US 2374640 A
Description (OCR text may contain errors)
April 24, 1945. L. R. PAUL I COLOR CONTROL Filed Sept. 16, 1945.
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Patented Apr. 24, 1945 UNITED STATES PATENT OFFICE COLOR CONTROL Leslie R. Paul, Philadelphia, Pa.
Application September 16, 1943, Serial No. 502,703
The object of this invention is to devise a novel selective color control for use in lighting fixtures in order to provide a desired color for the area illuminated by the lighting fixture.
An electric motor, having its circuit controlled independently from that of the lighting circuit, is employed to position a color tube for a. selected color or tint, and revolves the color tube around a stationary lighting tube. A metal, opaque shield and reflector extends around the rear portion and a portion of the sides of the lighting tube, so that only the unshielded part of the color tube acts as a lighting agent. This enables the user to select the exact color effect desired by actuating a remote, switch control for the motor. The shield prevents the light rays from emanating through the other colored sections of the color tube and neutralizing and counteracting the trueness of tint. The ends of the lighting tube extend beyond those of the color tube, and slides on the color tube block the light rays at the extreme ends of the lighting tube where it is not covered by the color tube. A fluorescent tube is pushed and snapped into its sockets, and to prevent the breaking of the color tube when the lighting tube is changed, the motor drives the color tube by means of a resilient wheel.
With the foregoing and other objects in view as will hereinafter clearly appear, my invention comprehends a novel, selective color control.
It further comprehends a novel color control having novel shielding means, novel driving means for the color tube, and novel means for mounting the color tube to turn around the lighting tube.
Other novel features of construction and advantage will hereinafter appear in the detailed description and the appended claims.
For the purpose of illustrating the invention, I have shown in the accompanying drawing a preferred embodiment of the invention which I have found, in practice, to give satisfactory and reliable results. It is, however, to be understood that this mbodiment is typical only and that the various instrumentalities of which the invention consists can be variously arranged and organized and the invention is not limited to the exact arrangement and organization of these instrumentalities as herein set forth.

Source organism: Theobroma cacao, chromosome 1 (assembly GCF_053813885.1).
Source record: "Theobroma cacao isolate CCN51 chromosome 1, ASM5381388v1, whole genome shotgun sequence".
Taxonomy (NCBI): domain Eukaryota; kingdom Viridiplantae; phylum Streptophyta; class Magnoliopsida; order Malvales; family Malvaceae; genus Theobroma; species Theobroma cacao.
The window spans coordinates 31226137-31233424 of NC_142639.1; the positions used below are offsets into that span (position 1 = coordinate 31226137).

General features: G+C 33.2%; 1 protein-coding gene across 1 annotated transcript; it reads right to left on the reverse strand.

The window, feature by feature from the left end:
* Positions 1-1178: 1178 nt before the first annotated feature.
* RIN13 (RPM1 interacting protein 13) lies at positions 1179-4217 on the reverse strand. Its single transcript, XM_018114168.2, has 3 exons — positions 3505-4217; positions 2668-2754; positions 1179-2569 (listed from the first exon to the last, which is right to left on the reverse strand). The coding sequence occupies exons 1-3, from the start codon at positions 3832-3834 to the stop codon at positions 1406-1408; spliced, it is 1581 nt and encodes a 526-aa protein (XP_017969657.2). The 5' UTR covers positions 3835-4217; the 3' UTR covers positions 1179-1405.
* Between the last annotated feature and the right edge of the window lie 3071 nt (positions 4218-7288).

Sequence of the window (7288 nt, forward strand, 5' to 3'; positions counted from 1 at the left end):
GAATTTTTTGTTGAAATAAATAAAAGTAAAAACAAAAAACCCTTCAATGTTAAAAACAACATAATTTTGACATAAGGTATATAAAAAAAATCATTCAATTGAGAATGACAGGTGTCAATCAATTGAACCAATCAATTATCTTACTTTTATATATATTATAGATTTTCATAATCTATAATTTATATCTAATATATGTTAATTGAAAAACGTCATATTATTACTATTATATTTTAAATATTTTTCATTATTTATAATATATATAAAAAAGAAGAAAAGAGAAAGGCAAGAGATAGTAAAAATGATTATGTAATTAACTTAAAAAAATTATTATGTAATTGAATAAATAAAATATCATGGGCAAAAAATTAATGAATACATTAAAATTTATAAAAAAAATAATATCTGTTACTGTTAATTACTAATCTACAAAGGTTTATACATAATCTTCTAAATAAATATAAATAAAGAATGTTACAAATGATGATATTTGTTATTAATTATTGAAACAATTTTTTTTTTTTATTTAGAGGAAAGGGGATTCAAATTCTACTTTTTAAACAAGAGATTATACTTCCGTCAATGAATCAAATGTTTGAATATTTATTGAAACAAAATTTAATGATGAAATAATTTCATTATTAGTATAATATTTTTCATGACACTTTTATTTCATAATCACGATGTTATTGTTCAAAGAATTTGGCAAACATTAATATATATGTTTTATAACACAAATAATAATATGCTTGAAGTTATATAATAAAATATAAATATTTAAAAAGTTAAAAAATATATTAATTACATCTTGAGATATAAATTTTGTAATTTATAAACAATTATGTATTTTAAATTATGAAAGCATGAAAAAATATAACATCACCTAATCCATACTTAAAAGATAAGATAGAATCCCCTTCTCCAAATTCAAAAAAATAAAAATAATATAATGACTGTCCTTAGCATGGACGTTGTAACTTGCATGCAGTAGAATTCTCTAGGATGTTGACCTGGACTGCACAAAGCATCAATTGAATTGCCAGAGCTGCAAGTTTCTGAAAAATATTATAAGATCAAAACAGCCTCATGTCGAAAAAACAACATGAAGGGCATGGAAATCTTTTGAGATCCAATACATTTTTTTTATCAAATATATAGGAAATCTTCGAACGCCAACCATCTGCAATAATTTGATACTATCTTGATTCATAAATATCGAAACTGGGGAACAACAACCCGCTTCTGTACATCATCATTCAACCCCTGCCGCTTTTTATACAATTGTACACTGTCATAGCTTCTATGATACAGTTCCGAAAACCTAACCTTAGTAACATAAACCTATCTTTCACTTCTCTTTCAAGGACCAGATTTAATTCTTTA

Figure 1 is a vertical section through a selective, color control, embodying my invention.
Figure 2 is a bottom plan view.
Figure 3 is an end elevation of a portion of the device.
Figure 4 is a section through the lighting tube, with the shield or reflector in end elevation.
Figure 5 is a transverse section of the color tube.
. Figure 6 is an expanded view of a portion of the color tube to show the arrangement of different colors.
Similar numerals indicate corresponding parts.
Referring to the drawing:
I designates the frame or housing of a selective, color control, embodying my invention. The frame has conventional sockets 2 to receive a conventional fluorescent tube 3. l is the color tube, the rear portion and a portion of the sides of which are shielded by a metaL'opaque, shield .or reflector 5, which snaps on to the tube 1.
The color tube has bearings 6 which are pressed into its ends and bear on the tube 3 to freely revolve thereon. The color tube 4 has different colors or tints painted. lacquered or otherwise secured thereon, preferably in bands lengthwise of the color tube. The arrangement and the different colors used may vary widely in. practice, but I have found if they are arranged in the following order good results are obtained, clear or uncolored, yellow, amber, rose, red, magenta if desired, blue, green, yellow. Different colors are shown at l.